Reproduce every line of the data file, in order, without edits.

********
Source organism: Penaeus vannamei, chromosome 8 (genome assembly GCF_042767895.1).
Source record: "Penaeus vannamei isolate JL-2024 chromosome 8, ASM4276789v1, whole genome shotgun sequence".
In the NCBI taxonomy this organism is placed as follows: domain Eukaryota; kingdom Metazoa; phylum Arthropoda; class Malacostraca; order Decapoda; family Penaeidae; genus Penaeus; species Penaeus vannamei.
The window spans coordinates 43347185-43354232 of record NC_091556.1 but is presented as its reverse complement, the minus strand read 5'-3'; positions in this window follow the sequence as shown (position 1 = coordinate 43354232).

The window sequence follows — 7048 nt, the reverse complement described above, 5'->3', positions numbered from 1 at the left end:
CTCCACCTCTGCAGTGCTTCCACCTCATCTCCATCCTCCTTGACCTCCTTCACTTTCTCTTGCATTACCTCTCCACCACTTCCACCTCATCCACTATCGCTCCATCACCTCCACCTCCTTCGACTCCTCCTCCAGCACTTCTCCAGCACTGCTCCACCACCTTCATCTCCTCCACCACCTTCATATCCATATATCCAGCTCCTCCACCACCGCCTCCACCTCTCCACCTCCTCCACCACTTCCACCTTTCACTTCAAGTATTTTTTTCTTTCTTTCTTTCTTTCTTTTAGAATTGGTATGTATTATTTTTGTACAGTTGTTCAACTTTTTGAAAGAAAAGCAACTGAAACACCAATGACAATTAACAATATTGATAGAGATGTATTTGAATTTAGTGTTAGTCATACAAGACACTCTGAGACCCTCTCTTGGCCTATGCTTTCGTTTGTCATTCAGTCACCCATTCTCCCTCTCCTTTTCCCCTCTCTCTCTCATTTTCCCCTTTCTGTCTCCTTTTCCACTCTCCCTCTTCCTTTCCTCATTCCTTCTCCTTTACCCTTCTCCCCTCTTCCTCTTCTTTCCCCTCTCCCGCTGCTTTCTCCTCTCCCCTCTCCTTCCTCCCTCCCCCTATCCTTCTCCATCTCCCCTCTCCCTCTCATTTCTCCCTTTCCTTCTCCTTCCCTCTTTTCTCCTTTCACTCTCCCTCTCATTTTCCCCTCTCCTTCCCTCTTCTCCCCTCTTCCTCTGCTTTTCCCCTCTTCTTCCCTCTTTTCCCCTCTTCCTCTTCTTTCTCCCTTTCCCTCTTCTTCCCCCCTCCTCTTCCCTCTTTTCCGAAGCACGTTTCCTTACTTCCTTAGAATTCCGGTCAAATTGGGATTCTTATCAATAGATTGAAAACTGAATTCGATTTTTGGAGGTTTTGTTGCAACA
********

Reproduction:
Source organism: Penaeus vannamei, chromosome 8 (genome assembly GCF_042767895.1).
Source record: "Penaeus vannamei isolate JL-2024 chromosome 8, ASM4276789v1, whole genome shotgun sequence".
In the NCBI taxonomy this organism is placed as follows: domain Eukaryota; kingdom Metazoa; phylum Arthropoda; class Malacostraca; order Decapoda; family Penaeidae; genus Penaeus; species Penaeus vannamei.
The window spans coordinates 43347185-43354232 of record NC_091556.1 but is presented as its reverse complement, the minus strand read 5'-3'; positions in this window follow the sequence as shown (position 1 = coordinate 43354232).

The window sequence follows — 7048 nt, the reverse complement described above, 5'->3', positions numbered from 1 at the left end:
CTCCACCTCTGCAGTGCTTCCACCTCATCTCCATCCTCCTTGACCTCCTTCACTTTCTCTTGCATTACCTCTCCACCACTTCCACCTCATCCACTATCGCTCCATCACCTCCACCTCCTTCGACTCCTCCTCCAGCACTTCTCCAGCACTGCTCCACCACCTTCATCTCCTCCACCACCTTCATATCCATATATCCAGCTCCTCCACCACCGCCTCCACCTCTCCACCTCCTCCACCACTTCCACCTTTCACTTCAAGTATTTTTTTCTTTCTTTCTTTCTTTCTTTTAGAATTGGTATGTATTATTTTTGTACAGTTGTTCAACTTTTTGAAAGAAAAGCAACTGAAACACCAATGACAATTAACAATATTGATAGAGATGTATTTGAATTTAGTGTTAGTCATACAAGACACTCTGAGACCCTCTCTTGGCCTATGCTTTCGTTTGTCATTCAGTCACCCATTCTCCCTCTCCTTTTCCCCTCTCTCTCTCATTTTCCCCTTTCTGTCTCCTTTTCCACTCTCCCTCTTCCTTTCCTCATTCCTTCTCCTTTACCCTTCTCCCCTCTTCCTCTTCTTTCCCCTCTCCCGCTGCTTTCTCCTCTCCCCTCTCCTTCCTCCCTCCCCCTATCCTTCTCCATCTCCCCTCTCCCTCTCATTTCTCCCTTTCCTTCTCCTTCCCTCTTTTCTCCTTTCACTCTCCCTCTCATTTTCCCCTCTCCTTCCCTCTTCTCCCCTCTTCCTCTGCTTTTCCCCTCTTCTTCCCTCTTTTCCCCTCTTCCTCTTCTTTCTCCCTTTCCCTCTTCTTCCCCCCTCCTCTTCCCTCTTTTCCGAAGCACGTTTCCTTACTTCCTTAGAATTCCGGTCAAATTGGGATTCTTATCAATAGATTGAAAACTGAATTCGATTTTTGGAGGTTTTGTTGCAACA